The tipping point might have come this summer, when Cowboys owner Jerry Jones, one year after opening an opulent, $1.2 billion stadium that will host this season's Super Bowl, surfaced playing himself in a recurring role in Entourage, the cameo-heavy HBO series in which another regular guest star is extroverted Mavericks owner Mark Cuban (and yet another is a porn actress). Or perhaps it was when Jets coach Rex Ryan virtually hijacked HBO's sixth season of Hard Knocks, adding "Let's go eat a goddam snack" to the lexicon of football history, alongside Vince Lombardi's "Winning isn't everything, it's the only thing," and Hank Stram's "65 Toss-Power Trap!"
Maybe it was in July, when the Bengals (Hard Knocks, 2009) signed Owens to join Ochocinco after having added notorious defensive back Adam (Pacman) Jones to the roster in May. The Ocho Division would also have to include not just the Cowboys but also the Redskins, who are strongly defined by quick-trigger billionaire owner Daniel Snyder's fits of petulance. And you can throw in the Raiders, who, though a pale imitation of John Madden's misfits on the field, haven't lost their flair for melodrama.
The Welker Division would include, most prominently, a group of teams coached by Bill Parcells's protégés, including the Patriots (Belichick), Giants (Tom Coughlin) and Browns (Eric Mangini), from which information escapes the compound at a trickle and there is little or no effort at creative public interaction. The Steelers and the Colts, staid and traditional NFL franchises, would also fall into that category. "Even though [Colts QB Peyton Manning] is in more commercials than any other player in the league and I can't even think who would be second," says pop culture author and essayist Chuck Klosterman. "But all the ads he does feed into the idea that he's a player who fits the way people perceive players from the 1970s."
Brady may have even more of the trappings of celebrity than Manning. Brady married a Brazilian supermodel, has appeared on Entourage and The Simpsons, hosted Saturday Night Live and pitches high-end products such as Movado watches and Audi cars. Yet despite all that, there is no sense that he is pushing himself on the public, and fans see very little of Brady's private life beyond what the paparazzi can capture. Last Thursday he agreed to the contract extension that will reportedly pay him a guaranteed $48.5 million, shortly after he emerged uninjured from an accident in which his Audi S8 was struck by a minivan near his Boston apartment. His cool performance on the back end of the week was typical Brady, and typical New England.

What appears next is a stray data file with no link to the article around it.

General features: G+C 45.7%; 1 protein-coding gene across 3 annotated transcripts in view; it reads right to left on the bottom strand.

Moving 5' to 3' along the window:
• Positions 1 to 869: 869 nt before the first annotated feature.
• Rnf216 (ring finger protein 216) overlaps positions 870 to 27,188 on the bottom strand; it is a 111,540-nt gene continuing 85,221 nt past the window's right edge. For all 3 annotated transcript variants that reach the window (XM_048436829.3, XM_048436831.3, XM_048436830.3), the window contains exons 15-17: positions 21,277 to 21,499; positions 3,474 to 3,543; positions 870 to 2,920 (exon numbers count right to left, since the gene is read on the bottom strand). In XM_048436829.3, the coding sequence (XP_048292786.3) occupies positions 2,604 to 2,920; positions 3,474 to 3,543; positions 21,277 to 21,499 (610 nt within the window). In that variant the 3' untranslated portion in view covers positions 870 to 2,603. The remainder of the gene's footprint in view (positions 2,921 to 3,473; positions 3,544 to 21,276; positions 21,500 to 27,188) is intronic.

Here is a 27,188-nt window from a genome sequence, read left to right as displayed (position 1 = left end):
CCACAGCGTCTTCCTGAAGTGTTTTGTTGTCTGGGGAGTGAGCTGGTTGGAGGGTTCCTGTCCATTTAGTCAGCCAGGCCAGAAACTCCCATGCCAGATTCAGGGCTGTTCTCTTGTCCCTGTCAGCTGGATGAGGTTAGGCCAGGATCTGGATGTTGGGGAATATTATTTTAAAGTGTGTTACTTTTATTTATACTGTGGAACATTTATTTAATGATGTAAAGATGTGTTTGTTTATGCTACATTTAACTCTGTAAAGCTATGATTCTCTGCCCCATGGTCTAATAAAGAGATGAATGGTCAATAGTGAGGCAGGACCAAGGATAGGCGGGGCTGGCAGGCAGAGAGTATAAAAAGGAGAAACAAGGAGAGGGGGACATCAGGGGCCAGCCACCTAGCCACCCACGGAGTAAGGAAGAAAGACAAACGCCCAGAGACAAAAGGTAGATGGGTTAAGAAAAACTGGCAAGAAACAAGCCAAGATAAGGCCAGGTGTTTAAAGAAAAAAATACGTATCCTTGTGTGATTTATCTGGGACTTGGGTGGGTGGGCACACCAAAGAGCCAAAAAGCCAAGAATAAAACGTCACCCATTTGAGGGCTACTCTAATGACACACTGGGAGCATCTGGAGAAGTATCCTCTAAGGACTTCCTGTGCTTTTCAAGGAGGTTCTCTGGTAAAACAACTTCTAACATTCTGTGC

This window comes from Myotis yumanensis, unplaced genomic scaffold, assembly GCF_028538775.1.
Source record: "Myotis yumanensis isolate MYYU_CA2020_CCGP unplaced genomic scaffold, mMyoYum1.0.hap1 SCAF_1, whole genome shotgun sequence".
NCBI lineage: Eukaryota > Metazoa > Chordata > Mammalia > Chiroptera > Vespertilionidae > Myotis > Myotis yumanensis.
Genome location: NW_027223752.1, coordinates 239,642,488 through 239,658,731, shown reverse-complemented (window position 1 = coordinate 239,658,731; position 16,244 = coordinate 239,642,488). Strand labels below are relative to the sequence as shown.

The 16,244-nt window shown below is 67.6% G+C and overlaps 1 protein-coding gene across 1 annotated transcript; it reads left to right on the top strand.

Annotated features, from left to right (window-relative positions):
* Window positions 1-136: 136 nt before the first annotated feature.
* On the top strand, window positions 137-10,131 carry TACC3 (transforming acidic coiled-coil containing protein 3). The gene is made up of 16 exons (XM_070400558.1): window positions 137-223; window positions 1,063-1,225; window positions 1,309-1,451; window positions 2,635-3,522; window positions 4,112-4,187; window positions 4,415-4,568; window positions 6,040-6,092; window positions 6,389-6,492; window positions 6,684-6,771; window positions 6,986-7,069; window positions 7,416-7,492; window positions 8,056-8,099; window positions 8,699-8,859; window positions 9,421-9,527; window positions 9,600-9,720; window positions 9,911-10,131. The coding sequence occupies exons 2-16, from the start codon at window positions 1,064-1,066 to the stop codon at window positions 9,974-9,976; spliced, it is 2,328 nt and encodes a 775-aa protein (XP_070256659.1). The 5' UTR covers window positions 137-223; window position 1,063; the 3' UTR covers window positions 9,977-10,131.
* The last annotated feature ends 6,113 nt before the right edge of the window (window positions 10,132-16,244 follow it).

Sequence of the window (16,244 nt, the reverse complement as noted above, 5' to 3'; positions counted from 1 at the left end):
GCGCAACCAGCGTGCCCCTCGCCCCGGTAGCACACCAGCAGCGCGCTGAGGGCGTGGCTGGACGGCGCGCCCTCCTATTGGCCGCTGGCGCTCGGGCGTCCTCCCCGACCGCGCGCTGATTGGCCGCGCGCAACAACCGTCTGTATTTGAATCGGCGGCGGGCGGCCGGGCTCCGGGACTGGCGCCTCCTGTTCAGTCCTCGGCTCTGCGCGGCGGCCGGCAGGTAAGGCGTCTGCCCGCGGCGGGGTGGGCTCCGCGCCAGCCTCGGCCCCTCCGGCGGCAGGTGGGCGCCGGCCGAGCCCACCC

Even in a changing universe of behavior, it was Ryan's performance in Hard Knocks that established a new level of NFL personality. The Jets' edition was the highest rated in the series' history, and Ryan—unfiltered, profane and passionate—towered over everyone and everything else on the show. "As we're preparing to do Hard Knocks," says HBO Sports president Ross Greenburg, "I look at the head coach as the lead actor in a series. We've had Brian Billick [of the Ravens in 2001], Herm Edwards [Chiefs, 2007], guys like that. Rex has just captured the lead actor award for the history of the series, and we knew that would happen."
Jones, whose Cowboys (Hard Knocks, 2002, '08) suffered a painful NFC East loss at Washington on Sunday night, was big long before Ryan. For at least a decade he's been the most recognizable owner in a league in which many of his peers hide in their offices for the work week and behind the plexiglass of their luxury suites on Sunday. But Jones sees himself as only building on the business plan installed by Tex Schramm in Dallas in the 1970s. "The Cowboys, in my mind, have always had a glitz about them," he says. "That's not an accident; it's deliberate. Can that lead to a polarizing effect, where people don't like everything about us? Absolutely. But that can be very positive for the franchise as a whole. And it has been."
Billick, whose team was coming off a Super Bowl win in that first Hard Knocks, and who was accused of dominating the show with his ego, says of Jones, "It's a reprise of the old good news, bad news, doesn't matter, just spell my name right. There are people who would argue that Dallas is at the center of the football world, yet it's not a [big] market like New York or Chicago. Jerry has been very successful at the game."
In the eyes of the league, the polarization created by oversized personalities is neither accidental nor undesirable. "The goal is to have 32 strong clubs," says commissioner Roger Goodell. "That includes developing a brand and an identity for each of the franchises. There's something for everybody. And sometimes in there you do get the old issue of good versus evil." In this case, of course, good versus evil is not used literally but rather as the default description of polar opposites. There's no suggestion that Rex Ryan is sinister—it's just that he may not be universally loved.
And conflict sells, especially in the nationally televised games on Sunday night (NBC), Monday night (ESPN) and, later in the season, Thursday night (NFL Network), when themes are broader than in the regional Sunday telecasts. "There's no question that you would rather have those polarizing figures in your games," says Jay Rothman, lead producer for Monday Night Football on ESPN. "There's more controversy, more intrigue, more oddballs watching because they don't like Ochocinco or T.O. and they want to see them get jacked up. There's a built-in love-hate factor, and truthfully those games are easier. The story lines fall into your lap. Those games rate. And every broadcasting partner wants them."
Klosterman, who has lived in numerous cities, never found himself embracing the local franchise. Until now. "I've been in New York for eight years, and this is by far the most I've been interested in the Jets," he says. "I know I've been affected by Hard Knocks."